Do you remember coming out of college thinking you were going to light the professional world on fire?
I sure do. And I remember feeling confident that everyone was going to be so impressed by my political science and history double major and my 3.7 GPA. I made sure to pack my resume full of that and my impressive college activities:
· Vice President of the Student Alumni Association? Check!
· Mediocre rower for one year before I quit because I didn’t want to get up at 4AM every morning? Check!
· Semi-committed member of the pre-law society who went to meetings when I felt like it and skipped when I wanted to watch the latest episode of House (I went to college in the mid-aughts, ok)? Check!
My plan worked because I heard from numerous hiring managers. But you can imagine the shock and confusion I experienced at the very bizarre questions I was getting in interviews:
What experience do you have that will make you successful in this role? (Why would they even ask that? Can’t they see that I studied abroad in Prague?)
This position requires a lot of writing. What experience do you have writing in a professional environment? (I wrote my senior thesis over the course of six months after sleeping in until ten every day in between The Office episodes. Next question.)
Have you ever worked in an office and showed up consistently from 9-5? (What is with these people? It’s almost like they didn’t notice that I earned not one but TWO humanities degrees.)
And then it hit me like an 8am Mesopotamian History exam: I might have been a successful student, but that didn’t mean I was ready for the real world.
The professional world is dramatically different from student life! There is a reason I didn’t start drinking coffee until I had to go to the office every day. Showing up to a job for eight hours, consistently meeting deadlines, keeping your word, and maintaining your professional reputation are all things for which college doesn’t prepare you!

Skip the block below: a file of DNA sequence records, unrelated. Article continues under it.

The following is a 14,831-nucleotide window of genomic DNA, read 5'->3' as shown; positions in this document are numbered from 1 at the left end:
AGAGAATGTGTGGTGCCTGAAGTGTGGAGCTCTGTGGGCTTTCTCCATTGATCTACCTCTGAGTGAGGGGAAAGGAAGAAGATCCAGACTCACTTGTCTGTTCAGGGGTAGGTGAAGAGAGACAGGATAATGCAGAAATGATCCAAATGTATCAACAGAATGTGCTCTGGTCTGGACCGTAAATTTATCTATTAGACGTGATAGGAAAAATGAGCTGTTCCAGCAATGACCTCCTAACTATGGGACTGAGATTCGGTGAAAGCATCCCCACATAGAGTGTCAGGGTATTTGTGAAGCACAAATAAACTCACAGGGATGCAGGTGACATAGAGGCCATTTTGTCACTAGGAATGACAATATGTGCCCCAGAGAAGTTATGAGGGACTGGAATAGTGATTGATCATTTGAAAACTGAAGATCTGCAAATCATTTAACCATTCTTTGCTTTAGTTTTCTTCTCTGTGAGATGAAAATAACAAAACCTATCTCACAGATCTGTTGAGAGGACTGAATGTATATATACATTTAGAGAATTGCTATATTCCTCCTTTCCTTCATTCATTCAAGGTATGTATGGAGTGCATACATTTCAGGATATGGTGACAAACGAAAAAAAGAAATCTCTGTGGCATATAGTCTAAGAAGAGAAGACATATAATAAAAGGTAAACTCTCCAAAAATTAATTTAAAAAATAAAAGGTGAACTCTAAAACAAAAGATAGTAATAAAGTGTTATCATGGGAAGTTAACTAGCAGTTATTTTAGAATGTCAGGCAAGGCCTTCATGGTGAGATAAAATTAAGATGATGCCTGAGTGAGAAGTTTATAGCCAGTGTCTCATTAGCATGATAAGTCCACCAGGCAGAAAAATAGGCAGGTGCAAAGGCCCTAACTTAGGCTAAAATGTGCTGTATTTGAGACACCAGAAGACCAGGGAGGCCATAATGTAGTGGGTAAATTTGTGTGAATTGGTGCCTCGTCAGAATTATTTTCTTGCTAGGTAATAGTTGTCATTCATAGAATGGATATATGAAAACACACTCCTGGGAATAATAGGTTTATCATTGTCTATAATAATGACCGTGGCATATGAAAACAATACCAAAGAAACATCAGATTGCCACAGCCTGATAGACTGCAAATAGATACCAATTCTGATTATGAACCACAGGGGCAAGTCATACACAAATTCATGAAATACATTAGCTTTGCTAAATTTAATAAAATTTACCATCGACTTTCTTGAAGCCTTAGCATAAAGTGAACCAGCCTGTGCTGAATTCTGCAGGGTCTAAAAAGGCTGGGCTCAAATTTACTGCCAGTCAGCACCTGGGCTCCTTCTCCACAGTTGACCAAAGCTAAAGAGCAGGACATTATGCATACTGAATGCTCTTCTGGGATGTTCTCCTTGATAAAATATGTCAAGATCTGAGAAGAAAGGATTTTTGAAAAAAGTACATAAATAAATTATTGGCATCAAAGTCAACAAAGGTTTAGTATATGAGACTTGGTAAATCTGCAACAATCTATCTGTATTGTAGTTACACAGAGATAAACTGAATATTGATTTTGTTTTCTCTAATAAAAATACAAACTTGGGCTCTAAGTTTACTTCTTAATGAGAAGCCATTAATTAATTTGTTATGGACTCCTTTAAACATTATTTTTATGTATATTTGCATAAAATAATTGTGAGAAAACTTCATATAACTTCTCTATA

When you enter the workforce, it is vital that you make the mental transition from seeing yourself as a student to seeing yourself as a professional.
Did you ever see the Amy Schumer movie I Feel Pretty? In that film, she hits her head and then afterwards, whenever she looks in the mirror, she sees a gorgeous model. This new perspective completely shifts the way she behaves and her life changes overnight. She lands her dream job, gets a boyfriend, and has more confidence and poise in everything she does.
Metaphorically speaking, I wish every graduating student would hit their head and instead of seeing themselves as students, they would see themselves as professionals.
Once you hit your head, so to speak, and make this critical mental transition, everything else will naturally fall into place.
· You will start emphasizing how your experience translates to the professional world. Specifically, you will highlight relevant internships, jobs, and other accomplishments that demonstrate your ability to work hard and get results. As time goes on, you’ll start replacing the college activities on your resume with your real-world experience.
· You will start reading application instructions closely. One of the most common reasons recent graduates get declined for openings is they fail to follow basic instructions. Unlike your favorite college prof who will let it slide if you write a term paper about Impressionism instead of Post-Impressionism, the hiring manager will be quite happy to relegate you to the digital trash heap if you don’t follow directions.
· You will start taking deadlines seriously. Unfortunately, professors have a habit of relenting easily when students ask for extensions and failing to follow through on any real world consequences. But the professional world is full of real world consequences! If you don’t meet deadlines in the work place, you will very likely lose your job.
· You will keep your word and understand that your professional reputation follows you around. In college you said you were going to attend a Young Beer Lovers’ meeting and then bailed at the last second with no consequences. Not so in the real world! If you accept a job offer and then back out of it, that will have a negative impact on your reputation and cause employers to be wary of you.
· You will dress like a professional instead of a student. If you wore that cute dress to a bar that had sticky floors, I bet it’s not appropriate for a job. And if you wore that shirt whilst doing a keg stand at a frat party, I am thinking it’s not meant for the workplace. When you stop shopping at Forever 21 (because, you know, you aren’t 21 anymore) you’ll know you’ve crossed the Rubicon to adulthood. Welcome. It’s not as bad as you think.
If you are entering the workforce (or even if have been in the workforce for a while!) and find that you are struggling to get where you want to be, skip the painful part where you hit your head and focus on making the mental transition from a student to a professional. (And don’t worry, you can still wear that keg stand shirt on the weekends.)